The resignation of former president Jacob Zuma on the night of February 14 tops the list.
The ANC emerged from its 54th National Elective Conference in Nasrec in December under the command of Cyril Ramaphosa, whose faction defeated Zuma’s ex-wife Dr Nkosazana Dlamini Zuma, and Zuma’s days as number one were numbered.
Previous parliamentary attempts to get rid of Zuma had proven unsuccessful, but this time it was his own party that did it.
A see-saw ensued in which the newly elected ANC National Executive Committee’s top officials attempted to get Zuma to step down.
Thabani Khumalo says Zuma’s resignation saw the country breathe a collective sigh of relief as there had been growing discontent at the Zuma presidency.
2. Zuma’s nine-year reign crumbles and Ramaphosa’s New Dawn emerges
The ink which penned Zuma’s resignation was barely dry when Ramaphosa was ushered in as the country’s new head of state on February 15. He delivered his State of the Nation Address the next day and urged South Africans to seize the changing of the guard as a moment of hope.
Khumalo believes that Ramaphosa coming in “was a chance for the ANC to say they needed to refresh, redirect the country and a rebirth of some sort”.
3. Land Expropriation Without Compensation debate
The expropriation of land without compensation has been one of the burning debates of the country over the course of 2018 after the ANC adopted the policy at its 54th national elective conference in December last year.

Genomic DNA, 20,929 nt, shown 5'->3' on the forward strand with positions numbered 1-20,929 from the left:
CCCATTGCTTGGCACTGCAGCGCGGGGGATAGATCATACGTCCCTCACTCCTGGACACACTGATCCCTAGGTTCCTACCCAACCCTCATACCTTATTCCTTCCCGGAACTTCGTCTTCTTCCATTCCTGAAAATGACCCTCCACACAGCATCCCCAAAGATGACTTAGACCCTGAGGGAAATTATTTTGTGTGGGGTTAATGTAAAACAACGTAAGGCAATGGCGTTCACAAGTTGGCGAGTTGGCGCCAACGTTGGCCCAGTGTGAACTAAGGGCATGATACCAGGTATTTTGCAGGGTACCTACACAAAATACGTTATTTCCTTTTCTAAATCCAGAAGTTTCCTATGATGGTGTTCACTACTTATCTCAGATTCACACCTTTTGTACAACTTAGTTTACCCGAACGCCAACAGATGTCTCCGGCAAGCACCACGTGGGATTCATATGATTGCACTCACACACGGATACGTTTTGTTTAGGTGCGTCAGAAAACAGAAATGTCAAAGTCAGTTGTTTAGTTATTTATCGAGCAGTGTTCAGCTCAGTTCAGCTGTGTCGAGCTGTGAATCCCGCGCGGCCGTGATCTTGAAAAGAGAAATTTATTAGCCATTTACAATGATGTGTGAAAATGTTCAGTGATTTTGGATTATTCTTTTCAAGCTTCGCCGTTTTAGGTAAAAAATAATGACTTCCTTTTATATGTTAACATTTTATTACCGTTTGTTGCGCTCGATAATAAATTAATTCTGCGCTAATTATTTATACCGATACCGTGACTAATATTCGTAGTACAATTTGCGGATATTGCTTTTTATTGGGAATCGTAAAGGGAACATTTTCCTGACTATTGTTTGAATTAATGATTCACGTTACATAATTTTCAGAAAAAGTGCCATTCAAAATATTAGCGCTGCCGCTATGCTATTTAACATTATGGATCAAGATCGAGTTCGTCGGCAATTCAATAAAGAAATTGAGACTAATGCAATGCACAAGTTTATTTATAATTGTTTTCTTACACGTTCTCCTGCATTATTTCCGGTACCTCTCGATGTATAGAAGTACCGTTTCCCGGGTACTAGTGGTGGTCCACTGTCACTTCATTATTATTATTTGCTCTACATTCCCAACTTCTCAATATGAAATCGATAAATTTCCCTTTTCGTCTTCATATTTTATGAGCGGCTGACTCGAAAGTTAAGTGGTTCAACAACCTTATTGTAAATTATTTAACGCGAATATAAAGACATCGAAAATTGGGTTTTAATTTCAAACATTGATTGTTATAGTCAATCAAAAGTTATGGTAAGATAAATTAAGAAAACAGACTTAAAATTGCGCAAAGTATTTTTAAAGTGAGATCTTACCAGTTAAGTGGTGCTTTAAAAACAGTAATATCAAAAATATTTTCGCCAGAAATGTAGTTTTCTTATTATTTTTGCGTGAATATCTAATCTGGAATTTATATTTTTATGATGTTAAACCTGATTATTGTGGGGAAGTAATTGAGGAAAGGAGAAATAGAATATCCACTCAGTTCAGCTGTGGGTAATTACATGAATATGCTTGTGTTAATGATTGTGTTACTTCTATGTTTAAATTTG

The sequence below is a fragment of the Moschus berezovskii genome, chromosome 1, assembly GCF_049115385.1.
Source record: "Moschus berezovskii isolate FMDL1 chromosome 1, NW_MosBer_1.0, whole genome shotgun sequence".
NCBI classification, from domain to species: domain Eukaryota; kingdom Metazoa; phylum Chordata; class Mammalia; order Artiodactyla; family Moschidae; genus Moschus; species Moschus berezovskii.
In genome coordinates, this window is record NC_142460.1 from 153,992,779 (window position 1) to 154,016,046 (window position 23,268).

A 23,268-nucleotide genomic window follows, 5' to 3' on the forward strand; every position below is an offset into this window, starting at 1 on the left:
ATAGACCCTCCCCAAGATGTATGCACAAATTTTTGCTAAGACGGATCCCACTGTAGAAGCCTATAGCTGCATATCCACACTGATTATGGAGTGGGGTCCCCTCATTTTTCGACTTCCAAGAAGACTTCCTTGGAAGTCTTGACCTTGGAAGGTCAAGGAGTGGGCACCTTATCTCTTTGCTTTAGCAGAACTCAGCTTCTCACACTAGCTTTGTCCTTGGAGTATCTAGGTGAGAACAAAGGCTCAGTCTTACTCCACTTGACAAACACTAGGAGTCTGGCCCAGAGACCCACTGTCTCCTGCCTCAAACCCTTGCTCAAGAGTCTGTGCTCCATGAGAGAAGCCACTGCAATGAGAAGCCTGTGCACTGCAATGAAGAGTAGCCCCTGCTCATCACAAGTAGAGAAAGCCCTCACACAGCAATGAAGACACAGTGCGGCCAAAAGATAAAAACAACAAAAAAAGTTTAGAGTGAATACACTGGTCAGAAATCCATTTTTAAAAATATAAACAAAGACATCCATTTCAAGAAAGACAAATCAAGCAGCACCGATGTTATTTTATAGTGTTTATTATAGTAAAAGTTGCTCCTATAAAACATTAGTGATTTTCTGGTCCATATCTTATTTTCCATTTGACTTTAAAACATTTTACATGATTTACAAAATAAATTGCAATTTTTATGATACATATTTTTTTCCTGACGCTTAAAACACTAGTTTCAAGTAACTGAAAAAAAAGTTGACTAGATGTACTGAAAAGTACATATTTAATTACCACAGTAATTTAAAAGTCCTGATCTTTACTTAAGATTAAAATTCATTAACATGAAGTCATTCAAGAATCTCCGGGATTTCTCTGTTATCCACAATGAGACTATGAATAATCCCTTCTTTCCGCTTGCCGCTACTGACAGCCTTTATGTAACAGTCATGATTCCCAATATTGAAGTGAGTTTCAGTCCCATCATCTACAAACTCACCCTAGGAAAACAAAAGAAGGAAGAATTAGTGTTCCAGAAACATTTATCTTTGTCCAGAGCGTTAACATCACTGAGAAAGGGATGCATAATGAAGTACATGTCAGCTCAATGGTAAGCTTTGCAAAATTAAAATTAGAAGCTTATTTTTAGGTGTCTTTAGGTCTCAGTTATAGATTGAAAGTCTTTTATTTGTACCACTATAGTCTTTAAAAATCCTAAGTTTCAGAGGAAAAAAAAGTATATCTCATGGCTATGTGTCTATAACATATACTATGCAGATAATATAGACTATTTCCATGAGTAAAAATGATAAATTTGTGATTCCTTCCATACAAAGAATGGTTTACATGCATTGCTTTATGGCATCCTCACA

Ramaphosa told the nation that it had become patently clear that the majority of people wanted the constitution to be more explicit about expropriation of land without compensation.
Thereafter, countrywide public hearings were held on the issue of expropriation and Ramaphosa stated the property clause enabled the state to effect expropriation of land with just and equitable compensation and expropriation without compensation in the public interest.
Khumalo says that when it comes to land expropriation, Ramaphosa finds himself compromised because it was a decision of an ANC conference.
“We know that he has been going out trying to lure foreign investors and every country he has been to one question being asked was around expropriation of land without compensation and he has struggled to convince investors that this can possibly happen responsibly,” he said.
4. State Capture Inquiry - Zondo Commission
The State Capture Inquiry, chaired by Deputy Chief Justice Raymond Zondo, has been another major flashpoint in the country’s political landscape.
Attempts have been made to bring to the surface evidence of alleged rampant corruption and state capture shenanigans during former president Zuma’s reign and still continue. Already, former finance minister Nhlanhla Nene has been one of the victims of this investigation into corruption as he was forced to resign in October.
During his testimony, it emerged that he had met the controversial Gupta family, despite denying this two years earlier.
Khumalo said that the inquiry had brought some hope among the population that something will be done to root out corruption. Until then, people had lost hope that anything would be done, but now there is enough evidence to prosecute.
“The inquiry has shed light on several issues and shown that there is enough evidence to prosecute and enough evidence to have everybody believe that there has been state (capture) in the past few years,” he said.